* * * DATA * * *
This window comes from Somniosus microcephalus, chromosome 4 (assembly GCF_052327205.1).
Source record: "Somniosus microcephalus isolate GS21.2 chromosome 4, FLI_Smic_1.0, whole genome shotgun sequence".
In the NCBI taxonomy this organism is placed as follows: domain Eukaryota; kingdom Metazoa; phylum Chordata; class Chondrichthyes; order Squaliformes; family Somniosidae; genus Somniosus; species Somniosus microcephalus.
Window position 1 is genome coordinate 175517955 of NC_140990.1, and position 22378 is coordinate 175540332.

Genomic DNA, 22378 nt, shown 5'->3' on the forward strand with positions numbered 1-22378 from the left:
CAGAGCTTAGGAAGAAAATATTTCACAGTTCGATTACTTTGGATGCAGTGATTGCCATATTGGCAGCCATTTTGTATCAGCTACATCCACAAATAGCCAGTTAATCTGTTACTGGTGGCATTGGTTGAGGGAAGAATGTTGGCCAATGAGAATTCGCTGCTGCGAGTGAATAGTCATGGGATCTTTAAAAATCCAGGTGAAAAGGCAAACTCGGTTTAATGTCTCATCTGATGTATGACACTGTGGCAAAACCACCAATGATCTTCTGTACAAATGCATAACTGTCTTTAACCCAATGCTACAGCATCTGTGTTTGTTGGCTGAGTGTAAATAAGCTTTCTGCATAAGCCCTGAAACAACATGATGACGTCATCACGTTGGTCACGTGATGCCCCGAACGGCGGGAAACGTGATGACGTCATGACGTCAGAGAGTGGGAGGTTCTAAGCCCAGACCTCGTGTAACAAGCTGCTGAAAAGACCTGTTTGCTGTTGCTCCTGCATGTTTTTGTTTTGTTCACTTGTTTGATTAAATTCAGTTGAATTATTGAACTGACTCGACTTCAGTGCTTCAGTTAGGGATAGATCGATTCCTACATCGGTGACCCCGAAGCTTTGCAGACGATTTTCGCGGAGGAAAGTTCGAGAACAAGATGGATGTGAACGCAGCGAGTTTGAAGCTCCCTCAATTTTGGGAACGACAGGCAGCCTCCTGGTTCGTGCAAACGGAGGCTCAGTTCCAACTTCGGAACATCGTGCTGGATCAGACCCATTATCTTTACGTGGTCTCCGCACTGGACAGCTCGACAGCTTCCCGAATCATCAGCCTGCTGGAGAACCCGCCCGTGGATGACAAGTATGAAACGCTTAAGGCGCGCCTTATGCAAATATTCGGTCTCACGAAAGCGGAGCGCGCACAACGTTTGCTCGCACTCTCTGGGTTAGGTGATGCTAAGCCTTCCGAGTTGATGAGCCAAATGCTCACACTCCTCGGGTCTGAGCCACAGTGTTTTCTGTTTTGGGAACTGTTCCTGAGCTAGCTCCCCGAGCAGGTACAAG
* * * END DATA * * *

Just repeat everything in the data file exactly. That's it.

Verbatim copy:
This window comes from Somniosus microcephalus, chromosome 4 (assembly GCF_052327205.1).
Source record: "Somniosus microcephalus isolate GS21.2 chromosome 4, FLI_Smic_1.0, whole genome shotgun sequence".
In the NCBI taxonomy this organism is placed as follows: domain Eukaryota; kingdom Metazoa; phylum Chordata; class Chondrichthyes; order Squaliformes; family Somniosidae; genus Somniosus; species Somniosus microcephalus.
Window position 1 is genome coordinate 175517955 of NC_140990.1, and position 22378 is coordinate 175540332.

Genomic DNA, 22378 nt, shown 5'->3' on the forward strand with positions numbered 1-22378 from the left:
CAGAGCTTAGGAAGAAAATATTTCACAGTTCGATTACTTTGGATGCAGTGATTGCCATATTGGCAGCCATTTTGTATCAGCTACATCCACAAATAGCCAGTTAATCTGTTACTGGTGGCATTGGTTGAGGGAAGAATGTTGGCCAATGAGAATTCGCTGCTGCGAGTGAATAGTCATGGGATCTTTAAAAATCCAGGTGAAAAGGCAAACTCGGTTTAATGTCTCATCTGATGTATGACACTGTGGCAAAACCACCAATGATCTTCTGTACAAATGCATAACTGTCTTTAACCCAATGCTACAGCATCTGTGTTTGTTGGCTGAGTGTAAATAAGCTTTCTGCATAAGCCCTGAAACAACATGATGACGTCATCACGTTGGTCACGTGATGCCCCGAACGGCGGGAAACGTGATGACGTCATGACGTCAGAGAGTGGGAGGTTCTAAGCCCAGACCTCGTGTAACAAGCTGCTGAAAAGACCTGTTTGCTGTTGCTCCTGCATGTTTTTGTTTTGTTCACTTGTTTGATTAAATTCAGTTGAATTATTGAACTGACTCGACTTCAGTGCTTCAGTTAGGGATAGATCGATTCCTACATCGGTGACCCCGAAGCTTTGCAGACGATTTTCGCGGAGGAAAGTTCGAGAACAAGATGGATGTGAACGCAGCGAGTTTGAAGCTCCCTCAATTTTGGGAACGACAGGCAGCCTCCTGGTTCGTGCAAACGGAGGCTCAGTTCCAACTTCGGAACATCGTGCTGGATCAGACCCATTATCTTTACGTGGTCTCCGCACTGGACAGCTCGACAGCTTCCCGAATCATCAGCCTGCTGGAGAACCCGCCCGTGGATGACAAGTATGAAACGCTTAAGGCGCGCCTTATGCAAATATTCGGTCTCACGAAAGCGGAGCGCGCACAACGTTTGCTCGCACTCTCTGGGTTAGGTGATGCTAAGCCTTCCGAGTTGATGAGCCAAATGCTCACACTCCTCGGGTCTGAGCCACAGTGTTTTCTGTTTTGGGAACTGTTCCTGAGCTAGCTCCCCGAGCAGGTACAAG